{
std::cout << "function( " << arg << " )\n";
}

struct X
{
int y;
X( int zz ) : y( zz ) {}
};

void function( X & x )
{
std::cout << "function( X( " << x.y << " )& )\n";
}

int main()
{
int a = 1;
thing< int > at( a );
function ( *at );

X x( *at );
thing< X > xt( x );
std::cout << "inline: " << xt->y << "\n";
function( *xt );
}
Rob.
--
http://www.victim-prime.dsl.pipex.com/
Jul 19 '05 #5
Joe Seigh wrote:

T * X<T>::operator ->();

gives one level of conversion. I don't want that. Something like
Y<T> X<T>::operator ->();
T * Y<T>::operator ->();
I need a Y<T> temp generated.
Why would you need that? I suppose you could do something like this:

T* X<T>::operator->()
{
return T<T>()->something;
}

But I can't think of any reason to need a temporary.
Strictly speaking, I would think no
overloading of -> should be needed. Type conversion should be sufficient
if I have a conversion path from X<T> to T*.


I still don't quite understand. If you want conversion from X<T> to T*,
just define operator T*().

-Kevin
--
My email address is valid, but changes periodically.
To contact me please use the address from a recent posting.

Jul 19 '05 #6


Kevin Goodsell wrote:
I need a Y<T> temp generated.
Why would you need that? I suppose you could do something like this:

T* X<T>::operator->()
{
return T<T>()->something;
}

But I can't think of any reason to need a temporary.


It's for a smart pointer. Temps are local. If I get a local temp
copy of the smart pointer generated, I can guarantee that the reference
count will not go to zero for the duration of the expression. I can't
make that guarantee if T* is generated directly.
Strictly speaking, I would think no
overloading of -> should be needed. Type conversion should be sufficient
if I have a conversion path from X<T> to T*.


I still don't quite understand. If you want conversion from X<T> to T*,
just define operator T*().


That didn't appear to work. I had a ctor Y<T>::Y(X<T>) and a
Y<T>::operator T*() defined.

Joe Seigh
Jul 19 '05 #7

Kevin Goodsell wrote:
I need a Y<T> temp generated.


Why would you need that? I suppose you could do something like this:

T* X<T>::operator->()
{
return T<T>()->something;
}

But I can't think of any reason to need a temporary.


It's for a smart pointer. Temps are local. If I get a local temp
copy of the smart pointer generated, I can guarantee that the reference
count will not go to zero for the duration of the expression. I can't
make that guarantee if T* is generated directly.


Though I suppose I could just not define -> for X:: and force using a Y ctor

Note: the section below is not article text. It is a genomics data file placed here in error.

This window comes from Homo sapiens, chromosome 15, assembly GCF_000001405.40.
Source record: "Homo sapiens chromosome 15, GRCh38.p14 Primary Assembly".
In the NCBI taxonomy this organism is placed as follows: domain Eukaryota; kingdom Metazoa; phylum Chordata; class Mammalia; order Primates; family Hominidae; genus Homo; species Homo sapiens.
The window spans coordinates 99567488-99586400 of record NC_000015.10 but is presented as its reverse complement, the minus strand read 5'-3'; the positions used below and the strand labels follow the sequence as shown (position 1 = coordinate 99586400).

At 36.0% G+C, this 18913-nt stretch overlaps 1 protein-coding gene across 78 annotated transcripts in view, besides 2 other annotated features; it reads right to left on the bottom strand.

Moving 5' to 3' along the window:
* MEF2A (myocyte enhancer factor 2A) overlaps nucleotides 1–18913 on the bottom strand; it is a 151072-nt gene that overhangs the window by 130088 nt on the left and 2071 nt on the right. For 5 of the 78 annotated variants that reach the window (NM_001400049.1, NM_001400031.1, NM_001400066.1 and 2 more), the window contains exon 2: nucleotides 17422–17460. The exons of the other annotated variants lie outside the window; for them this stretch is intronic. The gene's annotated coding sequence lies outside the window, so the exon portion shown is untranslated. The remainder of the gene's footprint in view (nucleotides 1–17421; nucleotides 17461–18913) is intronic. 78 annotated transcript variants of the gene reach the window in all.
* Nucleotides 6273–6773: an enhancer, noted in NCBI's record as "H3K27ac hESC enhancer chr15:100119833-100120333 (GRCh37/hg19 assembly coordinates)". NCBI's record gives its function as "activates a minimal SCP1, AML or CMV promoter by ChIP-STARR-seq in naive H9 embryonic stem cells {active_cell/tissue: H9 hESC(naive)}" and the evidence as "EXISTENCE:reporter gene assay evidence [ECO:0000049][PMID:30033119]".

explicitly.

struct thing {
int z;
};

X<thing> p;

p->z; // error, not allowed
(Y<thing>(p))->z; // instead
I did sort of get it working but when I did the * operator, I got
*p doesn't work but **p does, so I'm not sure I know what is going
on anymore. To be consistent, p->z would have to not work but
p->->z would.

Joe Seigh
Jul 19 '05 #8
Joe Seigh wrote:

It's for a smart pointer. Temps are local. If I get a local temp
copy of the smart pointer generated, I can guarantee that the reference
count will not go to zero for the duration of the expression. I can't
make that guarantee if T* is generated directly.


That makes it a bit more clear, but still not totally clear. Do you
think you could post a very simple (but complete, so we can
copy-paste-compile) program that demonstrates this problem?

-Kevin
--
My email address is valid, but changes periodically.
To contact me please use the address from a recent posting.

Jul 19 '05 #9
"Joe Seigh" <js*******@xema ps.com> wrote in message
news:3F******** *******@xemaps. com...
[...]
T * X<T>::operator ->();

gives one level of conversion. I don't want that. Something
like
Are you sure you understand how smart pointers work?
Typically, operator->() just returns the underlying pointer,
and the compiler dereferences that pointer to get at the
actual member. Given the operator above, there should
be no problem with your later syntax:

struct thing {
int z;
};

X<thing> p;

p->z; // error, not allowed

The above should be fine.

(Y<thing>(p))->z; // instead

Not sure where this comes from.
[...]
I need a Y<T> temp generated.
Why? Does the temp c'tor or d'tor have side effects? That
would be very peculiar indeed.
Strictly speaking, I would think no overloading of -> should
be needed.
[...]


If you are writing a smart pointer, overloading operator->
is one of the most important things you need to do. But
why write YASP (Yet Another Smart Pointer)? Do take
a look at Loki::SmartPtr before reinventing the wheel for
the Nth time.

Dave
Jul 19 '05 #10